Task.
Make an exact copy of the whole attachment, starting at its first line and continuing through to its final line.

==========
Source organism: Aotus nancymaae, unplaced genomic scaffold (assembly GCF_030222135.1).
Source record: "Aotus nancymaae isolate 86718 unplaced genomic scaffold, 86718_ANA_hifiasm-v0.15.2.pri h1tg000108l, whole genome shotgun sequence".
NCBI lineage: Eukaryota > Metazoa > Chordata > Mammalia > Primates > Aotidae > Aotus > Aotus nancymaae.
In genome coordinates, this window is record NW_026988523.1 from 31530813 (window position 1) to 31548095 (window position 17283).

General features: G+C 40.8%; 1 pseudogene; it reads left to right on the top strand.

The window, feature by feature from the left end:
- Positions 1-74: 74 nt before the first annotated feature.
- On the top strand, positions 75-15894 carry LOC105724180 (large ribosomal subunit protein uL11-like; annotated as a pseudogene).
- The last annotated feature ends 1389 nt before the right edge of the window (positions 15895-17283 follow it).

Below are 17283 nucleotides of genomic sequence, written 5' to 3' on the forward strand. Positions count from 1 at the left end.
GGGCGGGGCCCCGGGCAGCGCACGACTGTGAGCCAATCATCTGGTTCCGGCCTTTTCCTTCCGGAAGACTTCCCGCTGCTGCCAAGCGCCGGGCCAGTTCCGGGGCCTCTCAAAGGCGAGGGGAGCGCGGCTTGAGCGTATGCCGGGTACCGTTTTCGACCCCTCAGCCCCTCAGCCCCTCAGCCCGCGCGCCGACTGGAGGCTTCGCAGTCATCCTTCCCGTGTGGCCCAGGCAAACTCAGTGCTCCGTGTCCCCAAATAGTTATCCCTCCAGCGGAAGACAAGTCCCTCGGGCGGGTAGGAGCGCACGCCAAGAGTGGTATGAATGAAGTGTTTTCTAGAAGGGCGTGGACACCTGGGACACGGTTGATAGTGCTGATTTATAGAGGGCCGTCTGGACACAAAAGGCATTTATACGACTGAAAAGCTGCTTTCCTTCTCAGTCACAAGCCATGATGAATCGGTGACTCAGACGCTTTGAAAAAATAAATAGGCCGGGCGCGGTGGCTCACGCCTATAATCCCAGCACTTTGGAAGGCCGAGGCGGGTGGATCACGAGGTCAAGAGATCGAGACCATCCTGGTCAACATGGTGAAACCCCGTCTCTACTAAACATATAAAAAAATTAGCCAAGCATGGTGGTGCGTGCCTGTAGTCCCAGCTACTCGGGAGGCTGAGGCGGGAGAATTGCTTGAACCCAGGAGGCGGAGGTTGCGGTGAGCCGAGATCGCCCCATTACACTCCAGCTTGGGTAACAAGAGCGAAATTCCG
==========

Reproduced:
Source organism: Aotus nancymaae, unplaced genomic scaffold (assembly GCF_030222135.1).
Source record: "Aotus nancymaae isolate 86718 unplaced genomic scaffold, 86718_ANA_hifiasm-v0.15.2.pri h1tg000108l, whole genome shotgun sequence".
NCBI lineage: Eukaryota > Metazoa > Chordata > Mammalia > Primates > Aotidae > Aotus > Aotus nancymaae.
In genome coordinates, this window is record NW_026988523.1 from 31530813 (window position 1) to 31548095 (window position 17283).

General features: G+C 40.8%; 1 pseudogene; it reads left to right on the top strand.

The window, feature by feature from the left end:
- Positions 1-74: 74 nt before the first annotated feature.
- On the top strand, positions 75-15894 carry LOC105724180 (large ribosomal subunit protein uL11-like; annotated as a pseudogene).
- The last annotated feature ends 1389 nt before the right edge of the window (positions 15895-17283 follow it).

Below are 17283 nucleotides of genomic sequence, written 5' to 3' on the forward strand. Positions count from 1 at the left end.
GGGCGGGGCCCCGGGCAGCGCACGACTGTGAGCCAATCATCTGGTTCCGGCCTTTTCCTTCCGGAAGACTTCCCGCTGCTGCCAAGCGCCGGGCCAGTTCCGGGGCCTCTCAAAGGCGAGGGGAGCGCGGCTTGAGCGTATGCCGGGTACCGTTTTCGACCCCTCAGCCCCTCAGCCCCTCAGCCCGCGCGCCGACTGGAGGCTTCGCAGTCATCCTTCCCGTGTGGCCCAGGCAAACTCAGTGCTCCGTGTCCCCAAATAGTTATCCCTCCAGCGGAAGACAAGTCCCTCGGGCGGGTAGGAGCGCACGCCAAGAGTGGTATGAATGAAGTGTTTTCTAGAAGGGCGTGGACACCTGGGACACGGTTGATAGTGCTGATTTATAGAGGGCCGTCTGGACACAAAAGGCATTTATACGACTGAAAAGCTGCTTTCCTTCTCAGTCACAAGCCATGATGAATCGGTGACTCAGACGCTTTGAAAAAATAAATAGGCCGGGCGCGGTGGCTCACGCCTATAATCCCAGCACTTTGGAAGGCCGAGGCGGGTGGATCACGAGGTCAAGAGATCGAGACCATCCTGGTCAACATGGTGAAACCCCGTCTCTACTAAACATATAAAAAAATTAGCCAAGCATGGTGGTGCGTGCCTGTAGTCCCAGCTACTCGGGAGGCTGAGGCGGGAGAATTGCTTGAACCCAGGAGGCGGAGGTTGCGGTGAGCCGAGATCGCCCCATTACACTCCAGCTTGGGTAACAAGAGCGAAATTCCG